"And they continued steadfastly in ... the breaking of bread." (Acts 2:42)
As a result of the Protestant Reformation, worship was "reformed" according to the Scriptures. In the process, the sacrament of the Lord's Supper (which could too easily be confused with "the Mass") was separated from regular worship and celebrated less frequently. In some Protestant churches, the Lord's Supper was observed only once a year! The Lord's Supper then became a "special" event in the life of the church. In the Presbyterian tradition, "communion seasons" developed.
Some of the Reformers, like John Calvin, believed that the Lord's Supper should be a part of worship each Sunday. He was overruled in this desire by the governing authorities in Geneva, so the Lord's Supper was observed there on a quarterly basis. That became the common practice in Reformed and Presbyterian churches for generations.
In recent years, many Presbyterian churches have been rethinking the issue of the frequency of the Lord's Supper. It has become common to administer the sacrament of the Lord's Supper monthly. Some do so more frequently, even (in some cases) on a weekly basis.
The Bible does not specify how frequently we should observe the Lord's Supper. However, it is to be observed in the church (1 Cor. 11:18) by believers who are gathered as a body (11:20, 33-34). This is not a family meal (11:34), but a church meal. It does seem, however, that the Lord's Supper (sometimes called "the breaking of bread") was a regular part of church life—perhaps even a weekly part. Frequent communion, far from taking away the "special" character of the Lord's Supper, provides a regular reminder that Christ not only speaks to us in preaching, but also feeds us at his table.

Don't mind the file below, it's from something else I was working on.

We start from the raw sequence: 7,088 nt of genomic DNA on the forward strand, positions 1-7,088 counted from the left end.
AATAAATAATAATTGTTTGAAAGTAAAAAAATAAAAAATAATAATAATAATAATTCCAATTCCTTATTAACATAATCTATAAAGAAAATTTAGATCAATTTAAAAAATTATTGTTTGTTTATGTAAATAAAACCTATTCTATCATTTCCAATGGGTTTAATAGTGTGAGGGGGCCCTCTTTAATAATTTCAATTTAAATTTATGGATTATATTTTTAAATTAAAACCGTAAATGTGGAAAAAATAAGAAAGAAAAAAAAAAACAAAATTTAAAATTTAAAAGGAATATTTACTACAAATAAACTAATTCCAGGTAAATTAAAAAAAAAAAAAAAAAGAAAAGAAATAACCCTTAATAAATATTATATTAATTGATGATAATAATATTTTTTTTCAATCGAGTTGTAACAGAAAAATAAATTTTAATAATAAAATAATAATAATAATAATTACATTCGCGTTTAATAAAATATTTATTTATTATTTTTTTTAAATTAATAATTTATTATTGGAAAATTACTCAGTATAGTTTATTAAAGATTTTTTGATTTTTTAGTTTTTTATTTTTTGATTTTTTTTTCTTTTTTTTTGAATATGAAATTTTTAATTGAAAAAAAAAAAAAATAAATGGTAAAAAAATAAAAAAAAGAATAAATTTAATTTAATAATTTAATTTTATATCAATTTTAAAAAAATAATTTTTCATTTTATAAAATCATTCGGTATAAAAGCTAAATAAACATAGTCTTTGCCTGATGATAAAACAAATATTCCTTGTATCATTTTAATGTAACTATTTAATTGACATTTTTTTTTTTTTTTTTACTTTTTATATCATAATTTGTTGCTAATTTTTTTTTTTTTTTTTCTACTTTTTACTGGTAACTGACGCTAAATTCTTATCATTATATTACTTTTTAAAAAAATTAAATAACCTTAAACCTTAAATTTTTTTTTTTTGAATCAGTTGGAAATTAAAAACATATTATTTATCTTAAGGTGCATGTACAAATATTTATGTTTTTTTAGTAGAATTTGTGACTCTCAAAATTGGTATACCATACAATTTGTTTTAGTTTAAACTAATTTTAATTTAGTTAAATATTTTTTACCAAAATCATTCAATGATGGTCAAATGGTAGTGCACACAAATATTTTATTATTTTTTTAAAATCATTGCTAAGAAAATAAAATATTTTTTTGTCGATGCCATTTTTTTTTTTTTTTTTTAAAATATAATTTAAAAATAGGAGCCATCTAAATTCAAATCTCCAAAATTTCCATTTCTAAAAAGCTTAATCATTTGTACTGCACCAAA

Churches will continue to consider how frequently to administer the Lord's Supper, so that the congregation is edified by this means of grace. However often it is part of worship, the church should rejoice at this remembrance of the love of Christ and receive it as a tangible token that our Shepherd "prepares a table for us in the presence of our enemies" and feeds us on the emblems of his body and blood.
The author is pastor of the Orthodox Presbyterian Church, Franklin Square, New York. He quotes the NKJV. Reprinted from New Horizons, November 2007. First article in series. Index.